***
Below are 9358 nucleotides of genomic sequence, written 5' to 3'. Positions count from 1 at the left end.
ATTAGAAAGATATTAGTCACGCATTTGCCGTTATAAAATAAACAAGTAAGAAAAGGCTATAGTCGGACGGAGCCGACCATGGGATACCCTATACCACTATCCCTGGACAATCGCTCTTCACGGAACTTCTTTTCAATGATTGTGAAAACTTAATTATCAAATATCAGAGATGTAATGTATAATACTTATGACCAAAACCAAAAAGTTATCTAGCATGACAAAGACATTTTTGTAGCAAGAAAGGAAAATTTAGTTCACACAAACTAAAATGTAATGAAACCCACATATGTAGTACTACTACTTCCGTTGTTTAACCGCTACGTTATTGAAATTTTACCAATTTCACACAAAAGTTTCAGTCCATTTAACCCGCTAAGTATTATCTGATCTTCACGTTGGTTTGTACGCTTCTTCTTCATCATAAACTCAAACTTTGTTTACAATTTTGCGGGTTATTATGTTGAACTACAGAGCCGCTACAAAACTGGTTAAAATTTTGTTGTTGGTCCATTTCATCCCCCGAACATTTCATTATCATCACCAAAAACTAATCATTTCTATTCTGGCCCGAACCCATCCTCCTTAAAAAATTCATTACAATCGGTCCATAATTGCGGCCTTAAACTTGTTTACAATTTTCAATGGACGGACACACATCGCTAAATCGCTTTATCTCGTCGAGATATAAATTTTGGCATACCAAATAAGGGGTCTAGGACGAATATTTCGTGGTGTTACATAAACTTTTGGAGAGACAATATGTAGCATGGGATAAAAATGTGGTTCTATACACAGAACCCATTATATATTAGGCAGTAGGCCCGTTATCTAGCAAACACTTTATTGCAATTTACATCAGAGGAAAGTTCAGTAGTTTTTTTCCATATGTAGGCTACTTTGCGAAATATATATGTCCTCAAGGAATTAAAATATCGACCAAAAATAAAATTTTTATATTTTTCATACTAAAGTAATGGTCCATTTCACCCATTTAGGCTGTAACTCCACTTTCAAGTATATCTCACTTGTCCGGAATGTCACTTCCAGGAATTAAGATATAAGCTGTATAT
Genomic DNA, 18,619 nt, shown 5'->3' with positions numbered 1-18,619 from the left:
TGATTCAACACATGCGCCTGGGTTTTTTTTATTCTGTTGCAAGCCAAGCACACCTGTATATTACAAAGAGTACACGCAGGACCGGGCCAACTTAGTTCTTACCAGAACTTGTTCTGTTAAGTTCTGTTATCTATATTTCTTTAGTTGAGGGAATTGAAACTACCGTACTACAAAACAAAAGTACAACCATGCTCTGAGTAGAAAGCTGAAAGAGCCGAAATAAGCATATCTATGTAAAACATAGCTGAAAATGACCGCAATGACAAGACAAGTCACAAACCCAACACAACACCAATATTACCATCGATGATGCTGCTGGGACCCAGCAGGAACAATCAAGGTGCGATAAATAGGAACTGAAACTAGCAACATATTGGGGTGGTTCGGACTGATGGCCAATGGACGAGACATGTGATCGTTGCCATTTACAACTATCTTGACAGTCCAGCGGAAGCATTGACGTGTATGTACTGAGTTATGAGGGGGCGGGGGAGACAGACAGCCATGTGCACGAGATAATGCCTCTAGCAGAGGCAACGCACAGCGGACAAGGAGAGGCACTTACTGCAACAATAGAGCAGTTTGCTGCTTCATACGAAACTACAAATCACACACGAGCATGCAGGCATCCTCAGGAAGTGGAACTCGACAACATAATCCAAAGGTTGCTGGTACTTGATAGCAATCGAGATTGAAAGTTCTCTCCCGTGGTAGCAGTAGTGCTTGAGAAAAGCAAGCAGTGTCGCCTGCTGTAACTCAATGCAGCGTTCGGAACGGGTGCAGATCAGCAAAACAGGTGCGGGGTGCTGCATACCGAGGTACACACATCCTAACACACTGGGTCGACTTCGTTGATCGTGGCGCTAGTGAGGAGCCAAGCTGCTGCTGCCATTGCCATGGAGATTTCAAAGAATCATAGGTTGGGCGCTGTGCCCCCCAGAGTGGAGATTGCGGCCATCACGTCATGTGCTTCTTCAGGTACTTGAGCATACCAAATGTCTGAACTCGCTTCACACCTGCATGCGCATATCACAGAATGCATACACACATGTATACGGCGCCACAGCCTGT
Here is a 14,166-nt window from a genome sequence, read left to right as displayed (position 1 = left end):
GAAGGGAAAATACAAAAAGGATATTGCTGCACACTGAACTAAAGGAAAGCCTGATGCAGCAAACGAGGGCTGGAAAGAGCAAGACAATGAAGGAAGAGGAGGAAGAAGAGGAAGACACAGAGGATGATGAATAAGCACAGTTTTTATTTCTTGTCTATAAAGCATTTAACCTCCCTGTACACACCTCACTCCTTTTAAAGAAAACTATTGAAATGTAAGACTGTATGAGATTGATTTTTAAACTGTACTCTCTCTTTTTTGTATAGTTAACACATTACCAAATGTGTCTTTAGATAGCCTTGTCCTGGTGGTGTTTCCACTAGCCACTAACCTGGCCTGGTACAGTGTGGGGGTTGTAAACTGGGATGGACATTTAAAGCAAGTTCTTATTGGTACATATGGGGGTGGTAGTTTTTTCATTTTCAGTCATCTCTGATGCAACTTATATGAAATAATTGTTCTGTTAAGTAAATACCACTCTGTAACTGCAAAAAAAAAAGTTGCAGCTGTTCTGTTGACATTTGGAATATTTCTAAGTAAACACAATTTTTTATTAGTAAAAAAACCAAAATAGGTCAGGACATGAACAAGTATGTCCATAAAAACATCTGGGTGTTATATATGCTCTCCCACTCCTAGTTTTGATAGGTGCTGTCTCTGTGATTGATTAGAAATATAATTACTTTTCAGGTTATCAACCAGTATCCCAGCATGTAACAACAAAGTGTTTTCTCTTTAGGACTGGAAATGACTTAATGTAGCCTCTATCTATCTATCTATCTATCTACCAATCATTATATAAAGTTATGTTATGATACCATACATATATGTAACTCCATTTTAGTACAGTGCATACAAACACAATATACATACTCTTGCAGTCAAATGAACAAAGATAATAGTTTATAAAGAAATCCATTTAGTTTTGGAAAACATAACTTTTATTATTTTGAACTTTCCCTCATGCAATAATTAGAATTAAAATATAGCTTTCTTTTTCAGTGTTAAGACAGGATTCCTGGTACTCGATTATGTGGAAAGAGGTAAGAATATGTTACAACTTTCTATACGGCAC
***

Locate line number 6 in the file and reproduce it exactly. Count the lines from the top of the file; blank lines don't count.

GAAGGGAAAATACAAAAAGGATATTGCTGCACACTGAACTAAAGGAAAGCCTGATGCAGCAAACGAGGGCTGGAAAGAGCAAGACAATGAAGGAAGAGGAGGAAGAAGAGGAAGACACAGAGGATGATGAATAAGCACAGTTTTTATTTCTTGTCTATAAAGCATTTAACCTCCCTGTACACACCTCACTCCTTTTAAAGAAAACTATTGAAATGTAAGACTGTATGAGATTGATTTTTAAACTGTACTCTCTCTTTTTTGTATAGTTAACACATTACCAAATGTGTCTTTAGATAGCCTTGTCCTGGTGGTGTTTCCACTAGCCACTAACCTGGCCTGGTACAGTGTGGGGGTTGTAAACTGGGATGGACATTTAAAGCAAGTTCTTATTGGTACATATGGGGGTGGTAGTTTTTTCATTTTCAGTCATCTCTGATGCAACTTATATGAAATAATTGTTCTGTTAAGTAAATACCACTCTGTAACTGCAAAAAAAAAAGTTGCAGCTGTTCTGTTGACATTTGGAATATTTCTAAGTAAACACAATTTTTTATTAGTAAAAAAACCAAAATAGGTCAGGACATGAACAAGTATGTCCATAAAAACATCTGGGTGTTATATATGCTCTCCCACTCCTAGTTTTGATAGGTGCTGTCTCTGTGATTGATTAGAAATATAATTACTTTTCAGGTTATCAACCAGTATCCCAGCATGTAACAACAAAGTGTTTTCTCTTTAGGACTGGAAATGACTTAATGTAGCCTCTATCTATCTATCTATCTATCTACCAATCATTATATAAAGTTATGTTATGATACCATACATATATGTAACTCCATTTTAGTACAGTGCATACAAACACAATATACATACTCTTGCAGTCAAATGAACAAAGATAATAGTTTATAAAGAAATCCATTTAGTTTTGGAAAACATAACTTTTATTATTTTGAACTTTCCCTCATGCAATAATTAGAATTAAAATATAGCTTTCTTTTTCAGTGTTAAGACAGGATTCCTGGTACTCGATTATGTGGAAAGAGGTAAGAATATGTTACAACTTTCTATACGGCAC